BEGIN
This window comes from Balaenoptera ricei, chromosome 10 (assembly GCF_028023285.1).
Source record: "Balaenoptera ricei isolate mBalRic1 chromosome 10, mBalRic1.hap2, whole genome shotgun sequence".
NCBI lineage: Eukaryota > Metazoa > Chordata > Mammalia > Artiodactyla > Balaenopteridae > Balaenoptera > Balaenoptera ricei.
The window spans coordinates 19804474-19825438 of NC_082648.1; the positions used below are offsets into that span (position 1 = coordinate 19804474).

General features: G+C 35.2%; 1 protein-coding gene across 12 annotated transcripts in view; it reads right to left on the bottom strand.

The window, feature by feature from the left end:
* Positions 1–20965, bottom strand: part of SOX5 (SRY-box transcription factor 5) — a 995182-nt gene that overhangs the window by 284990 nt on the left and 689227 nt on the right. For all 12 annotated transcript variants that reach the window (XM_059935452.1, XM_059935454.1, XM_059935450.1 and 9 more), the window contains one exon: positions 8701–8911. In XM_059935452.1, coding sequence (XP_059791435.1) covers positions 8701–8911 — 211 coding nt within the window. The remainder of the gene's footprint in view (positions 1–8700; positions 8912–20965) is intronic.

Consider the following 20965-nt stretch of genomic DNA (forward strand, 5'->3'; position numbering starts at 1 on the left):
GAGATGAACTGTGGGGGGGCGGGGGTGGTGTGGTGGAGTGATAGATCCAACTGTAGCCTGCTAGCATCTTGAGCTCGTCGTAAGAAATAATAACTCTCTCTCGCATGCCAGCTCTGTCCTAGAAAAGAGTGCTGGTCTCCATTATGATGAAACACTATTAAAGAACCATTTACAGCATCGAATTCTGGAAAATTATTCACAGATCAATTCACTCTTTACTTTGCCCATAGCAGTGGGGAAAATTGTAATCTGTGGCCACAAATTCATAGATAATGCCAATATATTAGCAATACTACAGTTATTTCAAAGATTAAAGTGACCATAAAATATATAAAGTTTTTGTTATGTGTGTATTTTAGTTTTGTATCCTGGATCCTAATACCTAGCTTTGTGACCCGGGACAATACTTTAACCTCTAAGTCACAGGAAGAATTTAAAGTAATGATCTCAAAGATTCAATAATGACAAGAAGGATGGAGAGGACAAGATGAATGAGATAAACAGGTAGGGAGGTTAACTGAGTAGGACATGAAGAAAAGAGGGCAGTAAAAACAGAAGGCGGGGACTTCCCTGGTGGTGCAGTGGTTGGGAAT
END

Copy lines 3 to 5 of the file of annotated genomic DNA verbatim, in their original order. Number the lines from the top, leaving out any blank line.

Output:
NCBI lineage: Eukaryota > Metazoa > Chordata > Mammalia > Artiodactyla > Balaenopteridae > Balaenoptera > Balaenoptera ricei.
The window spans coordinates 19804474-19825438 of NC_082648.1; the positions used below are offsets into that span (position 1 = coordinate 19804474).

General features: G+C 35.2%; 1 protein-coding gene across 12 annotated transcripts in view; it reads right to left on the bottom strand.